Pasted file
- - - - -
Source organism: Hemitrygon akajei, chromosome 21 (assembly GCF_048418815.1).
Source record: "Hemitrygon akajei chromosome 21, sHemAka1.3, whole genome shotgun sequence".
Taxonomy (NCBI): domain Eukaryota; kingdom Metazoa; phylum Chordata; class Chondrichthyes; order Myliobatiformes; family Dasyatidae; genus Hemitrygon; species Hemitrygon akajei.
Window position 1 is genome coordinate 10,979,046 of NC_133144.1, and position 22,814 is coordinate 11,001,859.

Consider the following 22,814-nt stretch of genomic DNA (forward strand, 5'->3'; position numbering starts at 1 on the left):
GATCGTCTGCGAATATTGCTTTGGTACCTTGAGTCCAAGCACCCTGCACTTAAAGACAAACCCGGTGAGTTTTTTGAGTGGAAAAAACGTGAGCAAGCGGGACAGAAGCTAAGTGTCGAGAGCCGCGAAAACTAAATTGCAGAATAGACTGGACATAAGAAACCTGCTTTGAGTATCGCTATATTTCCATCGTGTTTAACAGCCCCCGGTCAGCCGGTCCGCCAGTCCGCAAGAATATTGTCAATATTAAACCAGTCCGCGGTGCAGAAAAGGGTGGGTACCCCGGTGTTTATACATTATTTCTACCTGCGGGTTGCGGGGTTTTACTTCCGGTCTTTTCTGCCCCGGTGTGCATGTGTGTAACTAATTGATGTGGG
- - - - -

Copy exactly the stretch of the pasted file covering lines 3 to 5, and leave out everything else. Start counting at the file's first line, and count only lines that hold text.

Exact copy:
Taxonomy (NCBI): domain Eukaryota; kingdom Metazoa; phylum Chordata; class Chondrichthyes; order Myliobatiformes; family Dasyatidae; genus Hemitrygon; species Hemitrygon akajei.
Window position 1 is genome coordinate 10,979,046 of NC_133144.1, and position 22,814 is coordinate 11,001,859.

Consider the following 22,814-nt stretch of genomic DNA (forward strand, 5'->3'; position numbering starts at 1 on the left):